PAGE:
Here’s a closer look at Chinese Electric Motorcycles we’re interested in and hope to see in Australia
At AEMC we love premium electric motorcycles – we love riding them, servicing them and kicking petrol bike’s asses in drag races. We have generally stuck to the premium end of the market to avoid the reliability issues we’ve seen with some of the cheaper stuff out there.
That being said, we know that not everyone wants to drop their savings on a new bike and China pumps out a lot of really interesting and cost-effective electric motorcycles.
Since the turn of the millennium China has been one of the leading forces in the development and public adoption of electric vehicles.
From 199-2005 Chinese electric motorbike sales went from 40,000 to 10 million, and it only skyrocketed from there. As technology advances, so has the quality of electric vehicles around the world and there are some electric motorcycle brands coming out of China we are very excited about. Just a heads up, this isn’t an article about EVERY electric motorcycle brand in China, just the ones that we are excited about.
These guys have been around for quite a while (founded in 2014) and we probably have to thank them for pushing a lot of mountain bike riders over to the electric motorcycle side of things.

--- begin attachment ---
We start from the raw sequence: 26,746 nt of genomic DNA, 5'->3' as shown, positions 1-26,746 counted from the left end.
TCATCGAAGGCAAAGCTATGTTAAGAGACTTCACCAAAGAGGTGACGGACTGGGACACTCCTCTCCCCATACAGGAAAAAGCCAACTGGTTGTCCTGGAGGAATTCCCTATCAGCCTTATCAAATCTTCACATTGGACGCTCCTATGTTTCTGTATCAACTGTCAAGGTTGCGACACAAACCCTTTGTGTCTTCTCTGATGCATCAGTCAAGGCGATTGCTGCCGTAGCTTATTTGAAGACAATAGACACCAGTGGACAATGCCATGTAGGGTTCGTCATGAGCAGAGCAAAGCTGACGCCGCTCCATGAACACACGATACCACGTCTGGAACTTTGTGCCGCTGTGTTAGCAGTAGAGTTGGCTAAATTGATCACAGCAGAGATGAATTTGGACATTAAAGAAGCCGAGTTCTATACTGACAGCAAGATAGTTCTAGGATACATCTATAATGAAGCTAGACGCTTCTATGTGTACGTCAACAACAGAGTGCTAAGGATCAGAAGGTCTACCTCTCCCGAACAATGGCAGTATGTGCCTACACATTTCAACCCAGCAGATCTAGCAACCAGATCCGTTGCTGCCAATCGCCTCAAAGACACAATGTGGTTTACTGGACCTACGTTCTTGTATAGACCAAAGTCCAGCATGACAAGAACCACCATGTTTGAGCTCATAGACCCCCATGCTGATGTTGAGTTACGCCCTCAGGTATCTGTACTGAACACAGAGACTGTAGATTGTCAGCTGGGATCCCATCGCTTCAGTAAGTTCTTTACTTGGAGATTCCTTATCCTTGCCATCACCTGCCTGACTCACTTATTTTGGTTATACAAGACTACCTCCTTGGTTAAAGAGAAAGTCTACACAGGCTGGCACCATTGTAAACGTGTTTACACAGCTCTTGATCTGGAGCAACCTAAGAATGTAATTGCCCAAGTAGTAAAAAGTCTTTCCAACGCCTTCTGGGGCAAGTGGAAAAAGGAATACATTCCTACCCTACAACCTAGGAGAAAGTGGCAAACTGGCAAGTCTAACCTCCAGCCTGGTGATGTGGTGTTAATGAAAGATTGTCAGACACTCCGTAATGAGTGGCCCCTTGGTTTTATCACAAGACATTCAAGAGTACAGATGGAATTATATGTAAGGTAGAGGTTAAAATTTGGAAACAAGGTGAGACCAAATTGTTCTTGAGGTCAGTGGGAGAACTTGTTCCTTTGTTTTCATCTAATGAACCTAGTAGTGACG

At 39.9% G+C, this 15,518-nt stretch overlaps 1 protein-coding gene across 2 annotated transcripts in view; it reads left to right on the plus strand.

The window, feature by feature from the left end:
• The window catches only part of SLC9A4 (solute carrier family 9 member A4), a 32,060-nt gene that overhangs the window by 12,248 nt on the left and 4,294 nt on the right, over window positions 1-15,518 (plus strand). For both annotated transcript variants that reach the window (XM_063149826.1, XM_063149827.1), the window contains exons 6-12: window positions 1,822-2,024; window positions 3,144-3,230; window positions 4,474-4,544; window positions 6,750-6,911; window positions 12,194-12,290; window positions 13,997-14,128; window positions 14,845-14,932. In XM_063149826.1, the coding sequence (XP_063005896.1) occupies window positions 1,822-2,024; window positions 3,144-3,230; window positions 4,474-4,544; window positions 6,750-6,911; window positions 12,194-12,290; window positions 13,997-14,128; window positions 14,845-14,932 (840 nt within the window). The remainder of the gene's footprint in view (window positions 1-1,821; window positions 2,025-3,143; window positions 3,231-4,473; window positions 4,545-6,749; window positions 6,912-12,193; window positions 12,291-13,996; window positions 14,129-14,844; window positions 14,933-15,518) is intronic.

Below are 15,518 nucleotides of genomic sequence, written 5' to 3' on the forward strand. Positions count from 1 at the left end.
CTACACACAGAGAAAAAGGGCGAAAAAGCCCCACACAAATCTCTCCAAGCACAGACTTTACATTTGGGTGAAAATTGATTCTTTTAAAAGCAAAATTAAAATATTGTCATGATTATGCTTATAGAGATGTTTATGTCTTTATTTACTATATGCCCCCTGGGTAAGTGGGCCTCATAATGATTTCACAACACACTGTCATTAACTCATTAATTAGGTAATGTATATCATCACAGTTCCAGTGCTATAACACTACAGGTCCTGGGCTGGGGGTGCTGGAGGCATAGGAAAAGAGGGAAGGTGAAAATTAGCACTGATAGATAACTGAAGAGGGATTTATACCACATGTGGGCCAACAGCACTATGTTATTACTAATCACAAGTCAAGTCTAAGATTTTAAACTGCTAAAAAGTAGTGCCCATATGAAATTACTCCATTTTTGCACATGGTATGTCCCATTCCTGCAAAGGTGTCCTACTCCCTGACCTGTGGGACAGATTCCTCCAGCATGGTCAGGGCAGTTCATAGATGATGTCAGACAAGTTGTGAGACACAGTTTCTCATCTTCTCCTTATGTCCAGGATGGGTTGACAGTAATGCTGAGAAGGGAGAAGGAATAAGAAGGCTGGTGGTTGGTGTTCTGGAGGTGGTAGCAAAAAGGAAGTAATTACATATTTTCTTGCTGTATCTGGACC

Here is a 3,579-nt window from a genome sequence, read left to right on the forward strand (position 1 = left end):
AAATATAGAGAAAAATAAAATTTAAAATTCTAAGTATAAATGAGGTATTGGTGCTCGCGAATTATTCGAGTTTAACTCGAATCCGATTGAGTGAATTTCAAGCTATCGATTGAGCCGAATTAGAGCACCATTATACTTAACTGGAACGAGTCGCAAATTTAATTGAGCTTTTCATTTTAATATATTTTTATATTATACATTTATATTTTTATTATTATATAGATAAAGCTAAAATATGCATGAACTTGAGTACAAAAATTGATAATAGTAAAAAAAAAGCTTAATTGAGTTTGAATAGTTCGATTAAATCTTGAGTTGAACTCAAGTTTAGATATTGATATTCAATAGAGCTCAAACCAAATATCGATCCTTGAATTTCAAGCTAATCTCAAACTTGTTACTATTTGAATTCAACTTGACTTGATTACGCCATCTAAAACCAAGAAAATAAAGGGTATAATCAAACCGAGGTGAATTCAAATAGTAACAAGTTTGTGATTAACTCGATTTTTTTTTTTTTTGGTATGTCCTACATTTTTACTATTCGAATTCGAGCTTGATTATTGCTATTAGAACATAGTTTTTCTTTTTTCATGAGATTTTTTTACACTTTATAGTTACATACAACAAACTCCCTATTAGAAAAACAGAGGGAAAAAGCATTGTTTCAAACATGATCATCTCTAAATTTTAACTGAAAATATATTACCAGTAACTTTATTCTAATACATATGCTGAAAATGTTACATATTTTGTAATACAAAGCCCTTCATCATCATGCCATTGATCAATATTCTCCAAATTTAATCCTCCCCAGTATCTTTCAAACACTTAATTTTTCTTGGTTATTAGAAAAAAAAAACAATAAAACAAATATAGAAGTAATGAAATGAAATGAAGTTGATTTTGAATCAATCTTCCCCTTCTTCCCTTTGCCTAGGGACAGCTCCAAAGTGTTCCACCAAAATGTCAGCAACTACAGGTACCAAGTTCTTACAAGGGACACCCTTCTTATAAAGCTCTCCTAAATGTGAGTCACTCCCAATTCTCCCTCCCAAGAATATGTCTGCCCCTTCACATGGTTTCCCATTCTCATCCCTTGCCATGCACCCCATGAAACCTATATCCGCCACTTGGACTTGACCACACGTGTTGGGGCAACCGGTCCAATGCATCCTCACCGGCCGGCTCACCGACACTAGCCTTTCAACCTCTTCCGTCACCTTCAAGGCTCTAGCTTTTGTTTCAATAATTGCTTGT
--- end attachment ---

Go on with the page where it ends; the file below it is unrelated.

Sur Ron initially released their off-road only Light Bee electric dirt bike around 7 years ago. It was a hybrid full suspension mountain bike/motorcycle with a powerful mid-drive electric motor. Unlike a lot of dodgy electric motors, bikes and batteries that were coming out of China at the time – the build quality of Sur Ron’s bikes was impressive, which meant they quickly gathered a following in and out of China – USA being their biggest export market. But we’ve also first-hand seen their popularity in the UK. English Electric Motor Co sells these chinese electric motorcycles and they are consistently their top 1 or 2 sellers each year.
The reason we have bundled Talaria into this section are rumors that some of the top engineers at Sur Ron weren’t happy with the way product development was going so they broke away and launched Talaria. The bikes look pretty much identical but Talaria have fitted their models with slightly different components which they claim produce better performance and reliability. What we can say about both brands are – they make pretty impressive products for the price range.
The only downside is longevity – we’ve had a lot of owners complaining that they have killed their motor/controller/battery by pushing the bike too hard. There doesn’t seem to be the same limits on premium brands Zero and Energica which safeguards from the bikes damaging themselves when being pushed hard.
We were lucky enough to have an Evoke Urban S in our Burleigh Heads dealership for a time, and it was pretty fun to ride. Evoke has been one of the key players in electric motorcycles for a while now, and by far one of the most widespread globally. Something we really appreciate about the Evoke motorcycles is the super simple riding mechanics, making them perfect for new riders.
A sporty little whip with Italian inspired naked design, very affordable with a tonne of safety features. The Urban S would make a great first bike for new riders – but what about the fun stuff?